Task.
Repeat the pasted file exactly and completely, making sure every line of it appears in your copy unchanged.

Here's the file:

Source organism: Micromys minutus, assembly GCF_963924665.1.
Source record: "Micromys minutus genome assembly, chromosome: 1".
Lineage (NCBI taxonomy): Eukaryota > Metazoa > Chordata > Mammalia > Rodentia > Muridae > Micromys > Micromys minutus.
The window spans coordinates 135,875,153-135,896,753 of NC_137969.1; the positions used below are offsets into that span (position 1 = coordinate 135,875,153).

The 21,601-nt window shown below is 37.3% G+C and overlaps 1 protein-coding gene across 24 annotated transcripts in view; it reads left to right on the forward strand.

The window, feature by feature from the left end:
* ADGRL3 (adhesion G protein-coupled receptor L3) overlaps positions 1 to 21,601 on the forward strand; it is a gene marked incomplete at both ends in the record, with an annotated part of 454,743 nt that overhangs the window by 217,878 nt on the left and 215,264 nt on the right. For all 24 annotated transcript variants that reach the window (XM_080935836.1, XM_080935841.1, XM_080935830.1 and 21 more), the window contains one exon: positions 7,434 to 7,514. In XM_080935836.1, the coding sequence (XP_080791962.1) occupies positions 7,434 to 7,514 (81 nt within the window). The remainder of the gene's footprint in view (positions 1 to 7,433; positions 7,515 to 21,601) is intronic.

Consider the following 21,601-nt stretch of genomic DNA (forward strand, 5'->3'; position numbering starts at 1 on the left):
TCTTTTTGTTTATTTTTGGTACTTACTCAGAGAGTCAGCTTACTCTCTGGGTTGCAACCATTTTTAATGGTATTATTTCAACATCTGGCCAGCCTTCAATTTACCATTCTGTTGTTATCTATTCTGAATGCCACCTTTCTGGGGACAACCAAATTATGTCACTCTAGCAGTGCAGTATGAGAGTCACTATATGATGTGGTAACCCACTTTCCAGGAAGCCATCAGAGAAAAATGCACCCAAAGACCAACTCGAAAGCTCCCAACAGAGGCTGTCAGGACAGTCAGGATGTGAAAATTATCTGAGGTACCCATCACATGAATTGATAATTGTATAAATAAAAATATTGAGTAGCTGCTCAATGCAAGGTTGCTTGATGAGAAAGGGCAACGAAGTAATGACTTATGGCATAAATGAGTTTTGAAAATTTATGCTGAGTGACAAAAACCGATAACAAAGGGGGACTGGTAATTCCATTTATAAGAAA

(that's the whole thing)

Source organism: Micromys minutus, assembly GCF_963924665.1.
Source record: "Micromys minutus genome assembly, chromosome: 1".
Lineage (NCBI taxonomy): Eukaryota > Metazoa > Chordata > Mammalia > Rodentia > Muridae > Micromys > Micromys minutus.
The window spans coordinates 135,875,153-135,896,753 of NC_137969.1; the positions used below are offsets into that span (position 1 = coordinate 135,875,153).

The 21,601-nt window shown below is 37.3% G+C and overlaps 1 protein-coding gene across 24 annotated transcripts in view; it reads left to right on the forward strand.

The window, feature by feature from the left end:
* ADGRL3 (adhesion G protein-coupled receptor L3) overlaps positions 1 to 21,601 on the forward strand; it is a gene marked incomplete at both ends in the record, with an annotated part of 454,743 nt that overhangs the window by 217,878 nt on the left and 215,264 nt on the right. For all 24 annotated transcript variants that reach the window (XM_080935836.1, XM_080935841.1, XM_080935830.1 and 21 more), the window contains one exon: positions 7,434 to 7,514. In XM_080935836.1, the coding sequence (XP_080791962.1) occupies positions 7,434 to 7,514 (81 nt within the window). The remainder of the gene's footprint in view (positions 1 to 7,433; positions 7,515 to 21,601) is intronic.

Consider the following 21,601-nt stretch of genomic DNA (forward strand, 5'->3'; position numbering starts at 1 on the left):
TCTTTTTGTTTATTTTTGGTACTTACTCAGAGAGTCAGCTTACTCTCTGGGTTGCAACCATTTTTAATGGTATTATTTCAACATCTGGCCAGCCTTCAATTTACCATTCTGTTGTTATCTATTCTGAATGCCACCTTTCTGGGGACAACCAAATTATGTCACTCTAGCAGTGCAGTATGAGAGTCACTATATGATGTGGTAACCCACTTTCCAGGAAGCCATCAGAGAAAAATGCACCCAAAGACCAACTCGAAAGCTCCCAACAGAGGCTGTCAGGACAGTCAGGATGTGAAAATTATCTGAGGTACCCATCACATGAATTGATAATTGTATAAATAAAAATATTGAGTAGCTGCTCAATGCAAGGTTGCTTGATGAGAAAGGGCAACGAAGTAATGACTTATGGCATAAATGAGTTTTGAAAATTTATGCTGAGTGACAAAAACCGATAACAAAGGGGGACTGGTAATTCCATTTATAAGAAA